The FAFSA is generally available as early as October 1 for the upcoming academic year. The federal deadline to file the FAFSA is June 30 following the academic year. (Note that the form for the 2024-2025 academic year is delayed until December; find out more about the FAFSA delay here.) However, schools and states might have their own FAFSA deadlines to qualify for non-federal aid. Ask your school about its FAFSA deadline and be aware of your state’s deadline on

Recommended: FAFSA Guide

How FAFSA Works

Each FAFSA is applicable to the upcoming academic year. To receive federal financial aid for multiple years of college, as mentioned, you’ll need to complete the FAFSA each year by the deadline.

A Federal Student Aid (FSA) ID is required to manage your federal student aid account, which includes signing your FAFSA digitally. You can create your FSA ID on

Shortly after submitting the FAFSA, either digitally or a paper application, you’ll receive a Student Aid Report. This report is an overview of all the information you’ve provided on your FAFSA (e.g. your and your parents’ personal and financial information), and includes your Student Aid Index number (SAI; formerly called your Expected Family Contribution). At this stage, you’ll need to make any necessary corrections to your FAFSA by the deadline, which is for the 2022-23 academic year is September 10, 2023.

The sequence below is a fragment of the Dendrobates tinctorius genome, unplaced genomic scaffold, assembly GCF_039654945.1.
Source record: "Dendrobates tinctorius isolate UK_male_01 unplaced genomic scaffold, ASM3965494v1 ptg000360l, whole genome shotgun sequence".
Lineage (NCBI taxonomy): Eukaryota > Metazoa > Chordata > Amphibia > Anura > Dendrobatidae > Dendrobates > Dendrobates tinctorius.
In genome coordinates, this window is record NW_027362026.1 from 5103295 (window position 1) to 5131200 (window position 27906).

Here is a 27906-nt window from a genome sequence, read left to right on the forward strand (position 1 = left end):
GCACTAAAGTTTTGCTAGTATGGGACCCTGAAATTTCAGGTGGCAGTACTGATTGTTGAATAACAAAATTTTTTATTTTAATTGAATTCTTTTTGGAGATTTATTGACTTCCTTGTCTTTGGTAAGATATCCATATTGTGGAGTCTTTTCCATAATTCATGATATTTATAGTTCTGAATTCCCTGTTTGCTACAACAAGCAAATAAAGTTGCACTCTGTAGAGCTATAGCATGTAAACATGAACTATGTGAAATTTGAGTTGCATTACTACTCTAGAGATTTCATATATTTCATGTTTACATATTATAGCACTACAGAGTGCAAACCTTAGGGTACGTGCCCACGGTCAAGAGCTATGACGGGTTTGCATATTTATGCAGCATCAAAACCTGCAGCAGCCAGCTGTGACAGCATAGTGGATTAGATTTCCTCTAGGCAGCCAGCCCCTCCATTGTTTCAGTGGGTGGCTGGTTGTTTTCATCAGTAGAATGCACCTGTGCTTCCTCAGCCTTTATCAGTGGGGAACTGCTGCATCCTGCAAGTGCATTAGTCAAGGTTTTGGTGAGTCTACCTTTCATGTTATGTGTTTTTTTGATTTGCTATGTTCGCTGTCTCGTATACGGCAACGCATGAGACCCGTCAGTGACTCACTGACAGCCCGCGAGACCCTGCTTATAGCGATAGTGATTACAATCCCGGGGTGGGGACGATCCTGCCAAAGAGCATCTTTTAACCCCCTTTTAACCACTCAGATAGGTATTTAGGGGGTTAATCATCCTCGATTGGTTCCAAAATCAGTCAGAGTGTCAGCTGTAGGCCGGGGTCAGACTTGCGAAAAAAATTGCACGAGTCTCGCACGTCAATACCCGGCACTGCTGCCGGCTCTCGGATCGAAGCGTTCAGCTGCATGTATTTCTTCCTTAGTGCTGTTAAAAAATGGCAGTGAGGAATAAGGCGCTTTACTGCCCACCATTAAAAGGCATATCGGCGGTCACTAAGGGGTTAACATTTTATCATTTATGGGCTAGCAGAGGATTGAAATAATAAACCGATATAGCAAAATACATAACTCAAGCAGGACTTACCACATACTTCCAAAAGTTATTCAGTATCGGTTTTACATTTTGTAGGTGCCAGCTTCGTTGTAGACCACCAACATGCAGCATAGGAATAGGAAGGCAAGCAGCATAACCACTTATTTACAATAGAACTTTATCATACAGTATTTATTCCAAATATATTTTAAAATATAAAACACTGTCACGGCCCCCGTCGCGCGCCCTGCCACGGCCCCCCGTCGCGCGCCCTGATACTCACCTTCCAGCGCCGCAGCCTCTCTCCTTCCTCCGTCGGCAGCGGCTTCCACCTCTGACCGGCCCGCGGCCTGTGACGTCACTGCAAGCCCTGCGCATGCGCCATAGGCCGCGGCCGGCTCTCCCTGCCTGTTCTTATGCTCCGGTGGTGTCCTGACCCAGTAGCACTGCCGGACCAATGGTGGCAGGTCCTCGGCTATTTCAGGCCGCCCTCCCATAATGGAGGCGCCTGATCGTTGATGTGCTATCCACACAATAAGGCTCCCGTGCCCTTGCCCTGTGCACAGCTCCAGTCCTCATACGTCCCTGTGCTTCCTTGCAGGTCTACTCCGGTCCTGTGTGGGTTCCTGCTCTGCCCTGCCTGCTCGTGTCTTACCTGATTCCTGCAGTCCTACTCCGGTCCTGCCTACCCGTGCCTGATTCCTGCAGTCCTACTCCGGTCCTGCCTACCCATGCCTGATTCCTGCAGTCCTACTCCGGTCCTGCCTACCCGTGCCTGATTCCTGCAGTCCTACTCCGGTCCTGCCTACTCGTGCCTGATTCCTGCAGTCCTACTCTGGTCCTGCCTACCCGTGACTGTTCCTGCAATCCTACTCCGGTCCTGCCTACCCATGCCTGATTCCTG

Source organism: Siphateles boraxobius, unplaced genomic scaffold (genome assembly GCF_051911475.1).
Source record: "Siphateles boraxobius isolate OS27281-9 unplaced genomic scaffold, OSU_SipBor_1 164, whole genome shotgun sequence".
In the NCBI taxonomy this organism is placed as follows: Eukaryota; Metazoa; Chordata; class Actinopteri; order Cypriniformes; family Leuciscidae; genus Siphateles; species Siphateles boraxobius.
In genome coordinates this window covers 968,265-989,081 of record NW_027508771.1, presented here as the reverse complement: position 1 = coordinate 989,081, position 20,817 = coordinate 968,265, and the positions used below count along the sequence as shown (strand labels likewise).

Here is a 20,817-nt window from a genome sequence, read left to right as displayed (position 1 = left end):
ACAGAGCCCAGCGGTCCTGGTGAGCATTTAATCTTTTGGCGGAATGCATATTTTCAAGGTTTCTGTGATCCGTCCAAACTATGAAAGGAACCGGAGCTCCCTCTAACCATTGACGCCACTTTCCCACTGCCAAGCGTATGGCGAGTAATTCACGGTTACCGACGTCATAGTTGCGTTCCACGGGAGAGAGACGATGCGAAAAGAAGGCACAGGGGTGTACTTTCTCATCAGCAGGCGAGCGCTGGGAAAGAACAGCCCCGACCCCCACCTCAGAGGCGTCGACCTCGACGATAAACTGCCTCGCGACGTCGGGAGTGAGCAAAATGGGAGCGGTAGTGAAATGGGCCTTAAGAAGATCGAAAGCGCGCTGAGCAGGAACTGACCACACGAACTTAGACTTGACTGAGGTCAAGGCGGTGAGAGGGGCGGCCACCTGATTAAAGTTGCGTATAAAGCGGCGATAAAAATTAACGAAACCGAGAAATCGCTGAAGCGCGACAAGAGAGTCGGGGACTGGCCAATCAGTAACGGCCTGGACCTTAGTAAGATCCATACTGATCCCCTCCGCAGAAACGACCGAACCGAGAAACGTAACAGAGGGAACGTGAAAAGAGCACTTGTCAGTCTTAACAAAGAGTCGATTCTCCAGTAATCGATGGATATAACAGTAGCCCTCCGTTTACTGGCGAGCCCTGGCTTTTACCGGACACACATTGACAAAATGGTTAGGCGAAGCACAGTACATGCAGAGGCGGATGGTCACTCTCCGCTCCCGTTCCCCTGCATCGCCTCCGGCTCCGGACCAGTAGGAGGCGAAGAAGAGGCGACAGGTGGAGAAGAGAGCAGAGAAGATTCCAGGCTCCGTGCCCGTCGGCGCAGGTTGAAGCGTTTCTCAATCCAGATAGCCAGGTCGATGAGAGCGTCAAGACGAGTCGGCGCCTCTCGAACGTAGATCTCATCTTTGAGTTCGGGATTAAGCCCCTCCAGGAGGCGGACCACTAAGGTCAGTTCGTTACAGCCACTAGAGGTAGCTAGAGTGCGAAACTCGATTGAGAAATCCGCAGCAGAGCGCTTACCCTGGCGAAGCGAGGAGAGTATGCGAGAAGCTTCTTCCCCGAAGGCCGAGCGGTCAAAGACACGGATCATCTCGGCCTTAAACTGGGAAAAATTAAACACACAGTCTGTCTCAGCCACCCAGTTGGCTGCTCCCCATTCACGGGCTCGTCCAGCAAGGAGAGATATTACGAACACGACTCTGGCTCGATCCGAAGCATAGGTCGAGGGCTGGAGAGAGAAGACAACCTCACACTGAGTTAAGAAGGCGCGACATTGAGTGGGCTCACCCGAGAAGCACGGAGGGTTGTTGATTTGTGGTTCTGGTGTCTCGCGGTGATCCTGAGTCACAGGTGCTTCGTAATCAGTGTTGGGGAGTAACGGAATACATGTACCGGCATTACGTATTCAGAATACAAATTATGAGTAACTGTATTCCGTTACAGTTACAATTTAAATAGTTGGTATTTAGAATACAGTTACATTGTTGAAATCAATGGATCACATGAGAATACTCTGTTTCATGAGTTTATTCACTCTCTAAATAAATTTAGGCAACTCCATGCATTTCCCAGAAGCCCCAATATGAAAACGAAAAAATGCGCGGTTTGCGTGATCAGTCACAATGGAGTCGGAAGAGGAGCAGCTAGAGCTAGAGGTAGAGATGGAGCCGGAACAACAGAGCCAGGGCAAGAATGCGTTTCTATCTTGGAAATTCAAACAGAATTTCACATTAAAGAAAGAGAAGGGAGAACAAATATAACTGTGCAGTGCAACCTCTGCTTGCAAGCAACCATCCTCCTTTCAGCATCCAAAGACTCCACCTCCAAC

Your selected schools will then process your FAFSA and provide you with its financial aid offer. This notice will outline the types of aid you’re eligible for and the amount. It will also provide instructions on how to accept the aid offers you want. The accepted aid will then be sent automatically to your school.